Without question, there is something much more peaceful and spiritual about January 6 than December 25. That is, no doubt, due to the commercial glitter of modern Christmas celebrations. At least in Naples, there is no such pitch as “only 15 more shopping days till Befana”. Not yet, anyway. So, the little stockings go up for the gifts, and the children wait. 

And this from Richard Crashaw (1612–1649): 

“May the great time in you still greater be, while all the year is your Epiphany.”



21.
entry Dec. 31, 2002
geology (1); Stromboli; volcanoes (1)


The papers this morning lead with news of pre–New Year’s fireworks of an unexpected kind: the volcano on the island of Stromboli erupted yesterday, dislodging a considerable piece of mountain into the sea. That, in turn, caused a 60-foot wall of seawater to backwash onto the island, flooding homes, destroying boats and small harbor facilities, but injuring only 3 persons. There were no deaths. 

Stromboli is the northernmost of the Aeolian Islands, a group of some seven islands north of Sicily. Some of the other islands also have active volcanoes, including the appropriately named isle of Vulcano. The volcano on Stromboli is nicknamed, simply, Iddu—Him—by residents of the island and last erupted 17 years ago. The wave that rose and struck part of the island as a result of yesterday’s eruption and landslide at first was called a tsunami. Geologists were quick to point out this morning, however—for those interested in the fine points of describing that wall of water about to wash them out to sea—that, technically, a tsunami is a wave generated by submarine earthquakes or volcanic eruptions. This was just a lot of water.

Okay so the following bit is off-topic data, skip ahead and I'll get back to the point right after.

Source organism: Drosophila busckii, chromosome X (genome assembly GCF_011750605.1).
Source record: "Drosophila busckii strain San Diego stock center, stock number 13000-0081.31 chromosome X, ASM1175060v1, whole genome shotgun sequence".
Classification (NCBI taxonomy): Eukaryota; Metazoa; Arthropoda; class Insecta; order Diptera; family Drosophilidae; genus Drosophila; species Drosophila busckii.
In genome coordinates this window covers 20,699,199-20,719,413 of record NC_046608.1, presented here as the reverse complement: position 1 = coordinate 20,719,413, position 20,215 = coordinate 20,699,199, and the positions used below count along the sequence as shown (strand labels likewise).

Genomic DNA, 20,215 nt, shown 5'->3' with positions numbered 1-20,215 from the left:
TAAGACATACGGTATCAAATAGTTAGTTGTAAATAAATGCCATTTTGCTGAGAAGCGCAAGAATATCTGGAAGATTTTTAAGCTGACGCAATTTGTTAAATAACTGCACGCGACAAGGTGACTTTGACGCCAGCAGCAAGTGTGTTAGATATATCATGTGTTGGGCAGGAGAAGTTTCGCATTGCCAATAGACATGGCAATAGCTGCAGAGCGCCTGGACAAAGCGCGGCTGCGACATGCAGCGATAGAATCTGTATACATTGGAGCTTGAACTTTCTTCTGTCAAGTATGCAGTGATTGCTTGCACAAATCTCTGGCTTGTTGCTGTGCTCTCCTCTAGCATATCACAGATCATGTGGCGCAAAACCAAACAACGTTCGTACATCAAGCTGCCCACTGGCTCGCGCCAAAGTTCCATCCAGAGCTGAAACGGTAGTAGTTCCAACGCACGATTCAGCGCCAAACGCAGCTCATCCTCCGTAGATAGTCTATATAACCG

The Aeolians are tightly grouped, and the eruption provided a spectacular show for the residents of the next island to the south, Panarea. The islands are a popular tourist target for Neapolitans; the faster hydrofoils make the run from Naples in about 3 hours. Tourists are now, of course, on the way off the islands until such time as things get back to normal, whatever “normal” might mean in a place where an island is named Vulcano. 

Mt. Etna, of course, right next door on the island of Sicily has been dominating their news recently. It is currently erupting in its usual slow and effusive fashion—nothing devastating, just layering up more and more lava to mark the passage of the millennia, the way some volcanoes do. Vesuvius—with its own nickname of ‘a muntagna (the mountain)—here in Naples bides its time. That comes up frequently in casual conversation—perhaps less casual today.